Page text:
The Wallet Slimming Trick: A Time & Space Saver

  • Huge wallets are NOT cool

    Monstrous wallets have never been in vogue, and likely never will be. I had been thinking about slimming down my wallet for some time now, but this morning I got the jolt of inspiration I needed. As I walked into work, I noticed another employee swiped in with his “wallet”—a black binder clip holding together a handful of credit cards and IDs. I asked him about it; he seemed more than pleased with the minimalist wallet. It looked straight up cool. I decided to give it a try. At left is my “before” photo: a huge, scratched up Tommy Hilfiger wallet. At one point, this was an attractive wallet, but years of abuse and receipts have turned it into a hideous block of warped leather and plastic.
    Eye-catching simplicity
  • Eye-catching simplicity

    At left is my “after” photo: my entire financial and work identity reduced to a slim stack of nine cards, and then boiled down even further to seven cards. I used a standard black binder clip. Pretty much every office should have a bunch of these. As you can see, the result is striking. No more fumbling around for my debit card. No more receipts falling out or crinkled bills drenched in viral DNA fragments. And no more worries about any of my cards falling out—the binder clip is surprisingly strong. What cards did I end up keeping? Which ones did I toss into the circular? Read on, young padawan.
    Down to nine cards: clutter gone
  • Down to nine cards: clutter gone

    I was able to toss out an expired auto insurance card, a Post-it note with some useless phone number on it, a bunch of receipts, a couple business cards and of course the wallet itself. My current stack of cards: American Express credit card, checking account debit card, subway MetroCard, two work IDs, driver’s license, old college ID, Barnes & Noble membership card and a health insurance card. Photo Credit: Getty Images
    Now down to seven cards
  • Now down to seven cards

    The stack still felt a bit too bulky. The whole point of a binder clip wallet, aside from the practical points I have already outlined, is that it makes you look like something of a style rebel when you pull it out in line at Starbucks. (For those of you who seek to impress people in line behind you.) I tossed my college ID; I figure I’ll never need that one again. The Barnes & Noble membership I was able to pull out as well because I remembered that B&N does not require the physical card to be present in order to get the member’s discount: you can just give them the phone number you have on file. Seven pieces of plastic! One binder clip! Nothing else. That’s minimalist bliss. My wallet should be on display at a modern art exhibit somewhere uptown.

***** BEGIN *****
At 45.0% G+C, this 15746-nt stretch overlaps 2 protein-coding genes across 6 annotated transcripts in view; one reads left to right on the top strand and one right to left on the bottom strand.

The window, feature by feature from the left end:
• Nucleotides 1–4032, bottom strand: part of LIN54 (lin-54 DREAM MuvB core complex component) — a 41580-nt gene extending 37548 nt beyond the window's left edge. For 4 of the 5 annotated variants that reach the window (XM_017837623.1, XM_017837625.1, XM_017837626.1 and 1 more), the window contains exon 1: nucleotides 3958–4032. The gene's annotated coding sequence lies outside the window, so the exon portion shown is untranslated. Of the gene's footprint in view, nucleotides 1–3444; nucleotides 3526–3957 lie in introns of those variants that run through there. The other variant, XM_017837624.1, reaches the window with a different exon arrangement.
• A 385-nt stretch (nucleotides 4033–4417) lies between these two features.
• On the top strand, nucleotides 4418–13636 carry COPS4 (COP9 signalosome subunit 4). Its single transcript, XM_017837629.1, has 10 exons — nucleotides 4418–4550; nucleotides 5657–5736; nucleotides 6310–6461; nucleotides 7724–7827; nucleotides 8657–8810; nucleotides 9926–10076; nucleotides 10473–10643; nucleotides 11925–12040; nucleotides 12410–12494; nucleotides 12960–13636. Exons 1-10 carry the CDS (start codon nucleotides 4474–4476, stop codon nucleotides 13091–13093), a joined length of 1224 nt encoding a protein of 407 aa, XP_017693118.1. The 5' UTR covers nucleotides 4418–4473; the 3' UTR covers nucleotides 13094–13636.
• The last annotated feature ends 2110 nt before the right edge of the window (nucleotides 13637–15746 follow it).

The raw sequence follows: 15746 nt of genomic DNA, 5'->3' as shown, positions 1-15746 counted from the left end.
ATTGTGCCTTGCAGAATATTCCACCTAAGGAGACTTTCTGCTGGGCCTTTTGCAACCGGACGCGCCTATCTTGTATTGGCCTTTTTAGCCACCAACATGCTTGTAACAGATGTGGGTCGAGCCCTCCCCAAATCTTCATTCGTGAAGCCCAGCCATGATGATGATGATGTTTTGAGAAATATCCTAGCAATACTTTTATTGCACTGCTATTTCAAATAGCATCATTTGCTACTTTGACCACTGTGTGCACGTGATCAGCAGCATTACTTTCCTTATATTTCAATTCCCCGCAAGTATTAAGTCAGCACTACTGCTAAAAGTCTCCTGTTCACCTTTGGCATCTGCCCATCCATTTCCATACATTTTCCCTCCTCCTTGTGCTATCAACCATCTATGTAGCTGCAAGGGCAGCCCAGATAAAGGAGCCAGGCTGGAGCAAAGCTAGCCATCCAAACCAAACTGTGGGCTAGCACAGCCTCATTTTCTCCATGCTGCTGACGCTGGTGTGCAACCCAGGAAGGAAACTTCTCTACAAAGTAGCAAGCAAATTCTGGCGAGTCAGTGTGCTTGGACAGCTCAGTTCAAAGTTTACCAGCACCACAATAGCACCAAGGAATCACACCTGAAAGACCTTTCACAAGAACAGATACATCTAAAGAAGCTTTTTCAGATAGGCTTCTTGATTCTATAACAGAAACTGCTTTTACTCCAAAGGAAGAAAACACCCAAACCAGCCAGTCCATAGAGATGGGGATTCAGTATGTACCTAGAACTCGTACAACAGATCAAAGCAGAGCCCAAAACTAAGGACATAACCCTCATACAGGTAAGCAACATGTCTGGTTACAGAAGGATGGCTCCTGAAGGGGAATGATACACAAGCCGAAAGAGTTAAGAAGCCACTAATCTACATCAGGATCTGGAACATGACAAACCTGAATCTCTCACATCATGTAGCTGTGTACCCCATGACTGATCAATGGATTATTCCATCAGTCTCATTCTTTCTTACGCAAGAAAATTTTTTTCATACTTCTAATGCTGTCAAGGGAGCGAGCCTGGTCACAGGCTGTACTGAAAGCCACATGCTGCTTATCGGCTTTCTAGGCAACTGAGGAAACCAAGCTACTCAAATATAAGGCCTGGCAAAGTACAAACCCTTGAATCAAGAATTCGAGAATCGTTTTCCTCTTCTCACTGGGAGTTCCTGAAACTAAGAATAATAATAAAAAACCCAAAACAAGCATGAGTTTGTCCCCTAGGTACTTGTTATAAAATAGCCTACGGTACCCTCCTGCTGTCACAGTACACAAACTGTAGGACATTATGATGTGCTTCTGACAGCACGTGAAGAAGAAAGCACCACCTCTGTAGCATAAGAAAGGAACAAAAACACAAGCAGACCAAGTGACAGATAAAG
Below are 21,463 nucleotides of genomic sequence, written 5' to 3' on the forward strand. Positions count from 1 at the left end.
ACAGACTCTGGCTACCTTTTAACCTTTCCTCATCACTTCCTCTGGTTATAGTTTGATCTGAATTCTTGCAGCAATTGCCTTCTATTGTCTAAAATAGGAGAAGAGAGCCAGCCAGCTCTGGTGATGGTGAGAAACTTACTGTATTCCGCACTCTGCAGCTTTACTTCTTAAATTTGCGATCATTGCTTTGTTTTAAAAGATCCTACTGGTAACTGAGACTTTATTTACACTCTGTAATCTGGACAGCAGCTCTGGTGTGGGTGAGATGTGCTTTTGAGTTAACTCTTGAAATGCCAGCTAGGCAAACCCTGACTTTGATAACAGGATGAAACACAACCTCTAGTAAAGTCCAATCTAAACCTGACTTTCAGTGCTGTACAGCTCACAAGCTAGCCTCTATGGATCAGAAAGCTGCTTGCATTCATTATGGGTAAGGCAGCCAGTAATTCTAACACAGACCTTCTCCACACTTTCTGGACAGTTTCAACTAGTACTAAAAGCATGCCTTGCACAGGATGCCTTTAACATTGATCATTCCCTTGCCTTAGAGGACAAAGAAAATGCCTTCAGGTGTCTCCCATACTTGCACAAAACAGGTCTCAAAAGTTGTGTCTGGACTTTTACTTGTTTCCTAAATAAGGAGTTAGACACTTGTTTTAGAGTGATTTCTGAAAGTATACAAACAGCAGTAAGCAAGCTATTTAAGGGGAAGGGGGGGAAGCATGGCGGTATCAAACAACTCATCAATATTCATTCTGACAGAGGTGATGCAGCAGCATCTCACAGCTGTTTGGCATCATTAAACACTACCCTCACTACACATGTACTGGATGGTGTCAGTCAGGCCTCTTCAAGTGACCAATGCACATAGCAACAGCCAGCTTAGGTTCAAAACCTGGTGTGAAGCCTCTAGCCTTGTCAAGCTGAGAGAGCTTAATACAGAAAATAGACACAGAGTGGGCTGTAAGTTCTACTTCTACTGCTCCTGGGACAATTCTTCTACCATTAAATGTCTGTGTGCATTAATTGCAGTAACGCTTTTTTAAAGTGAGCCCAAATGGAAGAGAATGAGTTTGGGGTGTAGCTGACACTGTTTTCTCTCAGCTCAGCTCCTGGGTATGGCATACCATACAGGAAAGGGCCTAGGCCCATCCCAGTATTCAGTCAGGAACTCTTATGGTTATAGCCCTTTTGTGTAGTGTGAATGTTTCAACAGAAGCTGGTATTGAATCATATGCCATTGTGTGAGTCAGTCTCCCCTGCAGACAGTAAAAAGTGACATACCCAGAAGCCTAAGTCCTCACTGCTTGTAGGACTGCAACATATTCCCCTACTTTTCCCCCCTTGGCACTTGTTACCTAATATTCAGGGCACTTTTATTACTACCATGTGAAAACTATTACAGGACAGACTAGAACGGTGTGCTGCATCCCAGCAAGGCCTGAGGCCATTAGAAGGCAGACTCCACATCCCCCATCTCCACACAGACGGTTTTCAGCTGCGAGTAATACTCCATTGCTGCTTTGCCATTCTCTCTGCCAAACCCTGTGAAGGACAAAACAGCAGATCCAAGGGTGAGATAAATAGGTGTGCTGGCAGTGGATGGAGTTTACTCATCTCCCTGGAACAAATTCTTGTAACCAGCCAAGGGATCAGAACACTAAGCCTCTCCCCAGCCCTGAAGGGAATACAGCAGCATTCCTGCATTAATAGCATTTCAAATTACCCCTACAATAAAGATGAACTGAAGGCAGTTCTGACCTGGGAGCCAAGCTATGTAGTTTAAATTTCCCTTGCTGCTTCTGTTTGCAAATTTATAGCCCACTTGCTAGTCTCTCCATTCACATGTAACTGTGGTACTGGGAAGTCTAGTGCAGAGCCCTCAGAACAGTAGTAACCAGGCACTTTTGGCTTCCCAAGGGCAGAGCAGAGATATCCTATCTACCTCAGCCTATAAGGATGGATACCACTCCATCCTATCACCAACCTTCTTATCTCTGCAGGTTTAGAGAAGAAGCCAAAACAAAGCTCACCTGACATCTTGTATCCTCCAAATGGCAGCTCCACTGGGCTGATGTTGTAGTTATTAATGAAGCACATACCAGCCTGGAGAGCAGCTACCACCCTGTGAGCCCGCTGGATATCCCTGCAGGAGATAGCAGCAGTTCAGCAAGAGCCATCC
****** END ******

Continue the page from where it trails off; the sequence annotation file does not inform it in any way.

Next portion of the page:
• Modifications…

    When you streamline your own wallet, you may want to throw in one or two business cards—in case you meet an important contact in the seat next to you on the plane, in the elevator, etc. You never know when you’ll bump into the big kahuna. Also, even though I have plenty of faith in the combined powers of MasterCard and AmEx, it’s still a good idea to fold up a twenty or fifty dollar bill and place it somewhere within your stack. Every once in a while, you need cash to get you out of a bind—a psycho cab driver whose card machine is down, a convenience store that doesn’t accept cards, etc. Photo Credit: Getty Images
    Make it even slimmer
  • Make it even slimmer

    As you have probably noticed, the side of your credit cards with the raised account numbers creates a gap between cards. Reduce this space by pairing credit cards back to back.
    Avoid magnets and heat…
  • Avoid magnets and heat…

    Since all of your magnetic stripe cards are in one cluster, you don’t want to expose them to any powerful magnets—doing so could wipe all of the cards. Also, avoid extreme heat—don’t leave your new binder wallet in the car for extended periods of time when it’s hot outside. You don’t want the card decals and graphics to melt or distort. Photo Credit: Getty Images
    What if you get mugged?
  • What if you get mugged?

    It’s also a smart idea to do a written inventory of each credit or debit card you have in the stack. This way, if your wallet gets lost or stolen, you will know exactly what accounts need to be closed down. Photo Credit: Getty Images
    Taking this even deeper
  • Taking this even deeper

    Cards toward the top of the stack are easier to get to—less shuffling is required. Use this fact to discipline yourself… If you want to use a cash back rewards credit card on most purchases, place that toward the top of your stack. Similarly, if you want to cut down on credit card usage, place a checking account debit card right at the top and bury your credit cards. Be ruthless in deciding which cards to keep on you. If you have a library card you haven’t used in two years or a credit card you only use once every six months, chances are these can be left in a drawer or safe at home. Enjoy your new wallet—it’s bound to impress quite a few bartenders and Starbucks baristas. Photo Credit: Getty Images
    Health benefits, too?
  • Health benefits, too?

    There is actually something called "fat wallet syndrome" -- a painful condition that affects those with oversized wallets. "Sitting on a thick billfold can put pressure on your sciatic nerve, the major nerve running through the buttocks," according to Men's Health. One more reason to cut down on wallet clutter right now! Photo Credit: Getty Images
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